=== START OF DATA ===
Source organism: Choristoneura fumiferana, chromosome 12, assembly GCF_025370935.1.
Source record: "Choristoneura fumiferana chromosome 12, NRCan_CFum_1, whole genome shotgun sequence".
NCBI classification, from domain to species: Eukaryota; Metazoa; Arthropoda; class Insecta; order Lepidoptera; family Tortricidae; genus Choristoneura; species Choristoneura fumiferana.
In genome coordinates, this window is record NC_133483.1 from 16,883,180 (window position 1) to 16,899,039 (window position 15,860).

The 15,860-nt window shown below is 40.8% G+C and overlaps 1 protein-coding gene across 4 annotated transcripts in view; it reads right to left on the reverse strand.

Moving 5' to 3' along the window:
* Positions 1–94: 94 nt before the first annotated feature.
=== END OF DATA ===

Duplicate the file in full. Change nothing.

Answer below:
Source organism: Choristoneura fumiferana, chromosome 12, assembly GCF_025370935.1.
Source record: "Choristoneura fumiferana chromosome 12, NRCan_CFum_1, whole genome shotgun sequence".
NCBI classification, from domain to species: Eukaryota; Metazoa; Arthropoda; class Insecta; order Lepidoptera; family Tortricidae; genus Choristoneura; species Choristoneura fumiferana.
In genome coordinates, this window is record NC_133483.1 from 16,883,180 (window position 1) to 16,899,039 (window position 15,860).

The 15,860-nt window shown below is 40.8% G+C and overlaps 1 protein-coding gene across 4 annotated transcripts in view; it reads right to left on the reverse strand.

Moving 5' to 3' along the window:
* Positions 1–94: 94 nt before the first annotated feature.